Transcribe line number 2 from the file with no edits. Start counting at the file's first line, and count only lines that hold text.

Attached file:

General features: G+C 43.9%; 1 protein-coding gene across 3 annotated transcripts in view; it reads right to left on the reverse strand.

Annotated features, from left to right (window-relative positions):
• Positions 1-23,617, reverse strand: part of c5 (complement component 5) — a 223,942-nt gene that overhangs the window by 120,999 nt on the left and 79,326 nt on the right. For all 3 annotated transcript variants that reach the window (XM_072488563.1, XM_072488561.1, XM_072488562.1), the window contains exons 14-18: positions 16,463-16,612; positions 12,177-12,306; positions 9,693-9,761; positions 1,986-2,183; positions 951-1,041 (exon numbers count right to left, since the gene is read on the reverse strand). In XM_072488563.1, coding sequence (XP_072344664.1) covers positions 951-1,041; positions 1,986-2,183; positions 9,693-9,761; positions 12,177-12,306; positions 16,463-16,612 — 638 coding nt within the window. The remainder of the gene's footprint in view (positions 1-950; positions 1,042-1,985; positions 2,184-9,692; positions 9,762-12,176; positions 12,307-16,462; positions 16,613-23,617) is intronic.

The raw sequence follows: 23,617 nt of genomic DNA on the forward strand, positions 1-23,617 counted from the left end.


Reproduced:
Annotated features, from left to right (window-relative positions):